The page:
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Experts Warn Against 'Eating For Two' During Pregnancy

The old adage 'eating for two' is something most pregnant women have heard, and possibly even said at some point during their pregnancy. But a new study has shown that this motto can have a lasting impact on both mother and baby - and it's not a good one.

It's not just about weight gain, however. According to the study, if a woman gains too much or too little weight during her pregnancy, it can have adverse effects on the baby. For example, the study found that women who put on significant weight during their pregnancy were more likely to have children who were significantly larger at birth, as well as have insulin resistance and high blood pressure. Experts also predicted that those children born with a higher body mass index (BMI) were also at increased risk for diabetes, heart disease or stroke later in life.

Incidentally, the same negative effects were also found to be present for women who gained too little weight.

The study, which was based out of Hong Kong and published in the September 17 issue of Diabetologiafollowed 905 mother-child pairs and analyzed their weight gain throughout pregnancy. From this group, 42 per cent gained around 15 kilograms (approximately 33 pounds) from pre-pregnancy to delivery. A total of 41 per cent exceeded this range, and 17 per cent were found to not gain enough.

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According to lead researcher, Professor Wing Hung Tam, education is crucial when it comes to teaching women about the implications of weight gain during pregnancy. He recommends dismissing the 'eating for two' theory as well, claiming it could be harmful.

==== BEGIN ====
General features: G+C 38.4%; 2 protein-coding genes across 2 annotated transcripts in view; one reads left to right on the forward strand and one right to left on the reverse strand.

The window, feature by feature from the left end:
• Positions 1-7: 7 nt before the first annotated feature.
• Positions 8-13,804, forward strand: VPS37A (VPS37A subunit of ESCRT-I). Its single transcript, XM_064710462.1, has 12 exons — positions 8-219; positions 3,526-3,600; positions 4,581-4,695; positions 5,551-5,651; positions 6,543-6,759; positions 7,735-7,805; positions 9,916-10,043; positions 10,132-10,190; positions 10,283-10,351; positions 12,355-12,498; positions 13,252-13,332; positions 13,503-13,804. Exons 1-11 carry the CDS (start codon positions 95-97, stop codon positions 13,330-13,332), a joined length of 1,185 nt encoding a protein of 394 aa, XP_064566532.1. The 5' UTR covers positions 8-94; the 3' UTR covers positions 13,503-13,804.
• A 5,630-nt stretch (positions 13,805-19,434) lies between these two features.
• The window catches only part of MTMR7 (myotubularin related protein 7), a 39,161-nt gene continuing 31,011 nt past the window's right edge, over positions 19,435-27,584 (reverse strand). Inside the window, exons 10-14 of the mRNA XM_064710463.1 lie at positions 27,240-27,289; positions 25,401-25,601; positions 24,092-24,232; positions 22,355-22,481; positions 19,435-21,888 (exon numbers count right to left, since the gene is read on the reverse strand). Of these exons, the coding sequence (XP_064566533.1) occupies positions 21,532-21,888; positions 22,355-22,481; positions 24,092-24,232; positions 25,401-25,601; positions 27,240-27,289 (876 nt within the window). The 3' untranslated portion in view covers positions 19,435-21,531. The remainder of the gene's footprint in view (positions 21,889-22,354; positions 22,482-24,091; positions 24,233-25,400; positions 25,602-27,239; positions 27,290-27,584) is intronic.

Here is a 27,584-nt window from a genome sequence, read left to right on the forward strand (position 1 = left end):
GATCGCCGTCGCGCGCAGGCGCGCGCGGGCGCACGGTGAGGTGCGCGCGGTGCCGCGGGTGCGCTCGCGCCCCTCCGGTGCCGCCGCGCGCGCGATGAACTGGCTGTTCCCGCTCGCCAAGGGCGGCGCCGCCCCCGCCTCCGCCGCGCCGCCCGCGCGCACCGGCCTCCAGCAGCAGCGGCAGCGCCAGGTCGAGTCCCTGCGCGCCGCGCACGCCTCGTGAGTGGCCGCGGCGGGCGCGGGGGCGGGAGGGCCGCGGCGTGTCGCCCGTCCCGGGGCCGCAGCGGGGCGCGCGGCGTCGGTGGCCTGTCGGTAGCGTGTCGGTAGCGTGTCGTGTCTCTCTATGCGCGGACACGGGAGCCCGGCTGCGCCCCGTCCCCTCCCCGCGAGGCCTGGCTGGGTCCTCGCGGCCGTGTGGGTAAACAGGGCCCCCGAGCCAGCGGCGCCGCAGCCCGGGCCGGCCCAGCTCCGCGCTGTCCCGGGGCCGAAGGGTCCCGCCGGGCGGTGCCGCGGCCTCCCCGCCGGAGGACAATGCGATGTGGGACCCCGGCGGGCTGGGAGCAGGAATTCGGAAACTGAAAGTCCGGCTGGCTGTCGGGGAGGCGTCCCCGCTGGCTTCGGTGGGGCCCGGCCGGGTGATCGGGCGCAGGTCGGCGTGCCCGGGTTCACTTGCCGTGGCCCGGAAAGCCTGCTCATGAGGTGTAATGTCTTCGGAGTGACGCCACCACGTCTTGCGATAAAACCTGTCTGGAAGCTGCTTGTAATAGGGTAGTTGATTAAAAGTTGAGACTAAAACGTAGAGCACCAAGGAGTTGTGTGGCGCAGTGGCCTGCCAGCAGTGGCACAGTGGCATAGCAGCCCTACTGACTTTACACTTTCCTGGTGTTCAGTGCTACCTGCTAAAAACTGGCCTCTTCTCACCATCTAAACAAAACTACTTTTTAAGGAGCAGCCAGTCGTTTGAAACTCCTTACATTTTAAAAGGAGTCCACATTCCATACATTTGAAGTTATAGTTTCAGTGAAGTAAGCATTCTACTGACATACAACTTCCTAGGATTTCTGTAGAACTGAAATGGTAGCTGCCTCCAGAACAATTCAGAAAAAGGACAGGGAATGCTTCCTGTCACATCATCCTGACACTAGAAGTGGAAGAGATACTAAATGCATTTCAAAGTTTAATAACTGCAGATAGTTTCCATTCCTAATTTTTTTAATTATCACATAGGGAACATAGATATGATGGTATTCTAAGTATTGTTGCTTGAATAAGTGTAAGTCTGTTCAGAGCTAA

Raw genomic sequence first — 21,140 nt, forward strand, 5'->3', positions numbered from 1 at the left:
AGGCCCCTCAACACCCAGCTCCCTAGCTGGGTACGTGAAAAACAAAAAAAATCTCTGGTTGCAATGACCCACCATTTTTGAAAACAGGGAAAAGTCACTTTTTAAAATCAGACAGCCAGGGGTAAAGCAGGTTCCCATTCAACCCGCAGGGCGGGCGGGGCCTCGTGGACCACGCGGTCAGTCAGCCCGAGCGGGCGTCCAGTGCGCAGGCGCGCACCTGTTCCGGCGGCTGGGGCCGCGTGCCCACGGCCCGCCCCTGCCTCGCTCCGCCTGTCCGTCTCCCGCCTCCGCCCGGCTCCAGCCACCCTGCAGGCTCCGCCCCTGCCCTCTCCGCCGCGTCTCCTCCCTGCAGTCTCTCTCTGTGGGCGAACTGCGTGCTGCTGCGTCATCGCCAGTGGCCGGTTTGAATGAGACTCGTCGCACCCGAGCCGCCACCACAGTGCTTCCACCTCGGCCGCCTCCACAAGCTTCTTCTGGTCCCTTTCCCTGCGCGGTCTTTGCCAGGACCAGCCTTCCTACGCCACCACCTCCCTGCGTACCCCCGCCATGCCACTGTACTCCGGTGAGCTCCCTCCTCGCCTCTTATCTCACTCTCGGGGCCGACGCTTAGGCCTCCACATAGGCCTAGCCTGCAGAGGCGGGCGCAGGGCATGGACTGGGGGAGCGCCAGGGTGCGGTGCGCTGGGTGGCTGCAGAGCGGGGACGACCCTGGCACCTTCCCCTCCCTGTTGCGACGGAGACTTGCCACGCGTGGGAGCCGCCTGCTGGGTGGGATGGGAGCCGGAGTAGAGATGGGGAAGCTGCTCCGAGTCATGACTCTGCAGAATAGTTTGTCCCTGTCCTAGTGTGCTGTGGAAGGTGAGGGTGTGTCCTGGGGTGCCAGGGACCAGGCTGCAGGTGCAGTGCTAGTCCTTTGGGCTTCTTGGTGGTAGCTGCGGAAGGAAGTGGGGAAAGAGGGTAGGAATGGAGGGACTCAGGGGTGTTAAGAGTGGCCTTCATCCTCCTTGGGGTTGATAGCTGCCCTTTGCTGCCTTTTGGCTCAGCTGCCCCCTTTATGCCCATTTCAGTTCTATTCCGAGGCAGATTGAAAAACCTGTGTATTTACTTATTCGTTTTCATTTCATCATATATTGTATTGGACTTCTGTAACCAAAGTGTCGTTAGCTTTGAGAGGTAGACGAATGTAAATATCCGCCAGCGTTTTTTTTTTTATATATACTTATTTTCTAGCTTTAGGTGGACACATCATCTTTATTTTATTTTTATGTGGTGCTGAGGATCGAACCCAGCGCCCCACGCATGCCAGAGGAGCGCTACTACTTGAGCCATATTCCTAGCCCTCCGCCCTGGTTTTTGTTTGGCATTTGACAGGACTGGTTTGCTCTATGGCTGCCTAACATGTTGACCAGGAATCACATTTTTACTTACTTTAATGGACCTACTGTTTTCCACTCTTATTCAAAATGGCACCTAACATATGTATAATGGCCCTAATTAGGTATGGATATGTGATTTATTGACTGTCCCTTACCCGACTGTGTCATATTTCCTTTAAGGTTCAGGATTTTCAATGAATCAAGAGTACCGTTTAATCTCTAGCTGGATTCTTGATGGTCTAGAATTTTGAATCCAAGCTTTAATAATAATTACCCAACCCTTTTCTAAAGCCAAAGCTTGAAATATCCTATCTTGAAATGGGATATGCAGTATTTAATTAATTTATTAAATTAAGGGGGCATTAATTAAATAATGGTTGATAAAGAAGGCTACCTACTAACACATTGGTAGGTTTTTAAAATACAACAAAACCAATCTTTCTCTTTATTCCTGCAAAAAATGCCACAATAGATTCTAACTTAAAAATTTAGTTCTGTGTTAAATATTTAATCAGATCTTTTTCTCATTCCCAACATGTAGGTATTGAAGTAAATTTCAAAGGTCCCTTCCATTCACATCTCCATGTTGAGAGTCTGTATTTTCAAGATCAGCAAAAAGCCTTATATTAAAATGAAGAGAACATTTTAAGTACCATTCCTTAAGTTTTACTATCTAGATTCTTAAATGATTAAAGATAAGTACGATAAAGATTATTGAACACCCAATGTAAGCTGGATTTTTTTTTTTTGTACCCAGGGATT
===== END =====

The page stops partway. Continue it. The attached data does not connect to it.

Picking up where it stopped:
"What a pregnant mother needs is a balanced diet meeting such requirements with adequate micronutrients," he said. "[She] also needs to have moderate exercise to avoid putting up excessive weight gain.”

While the study's main focus was on the adverse health effects of the child, Hung Tam also explained that a pregnant woman's eating habits could also affect her own health in negative ways, including the possibility of gestational diabetes.

This latest research study comes on the heels of a similar study published in 2017 that showed the phrase 'eating for two' greatly overestimates a woman's calorific needs during pregnancy, when in fact pregnant women should only increase food consumption by a few hundred calories per day.

In May 2009, the Institute of Medicine (IOM) made changes to the guidelines concerning pregnancy weight gain. It states that the recommended weight gain for pregnant women of average weight is 25-35 pounds.

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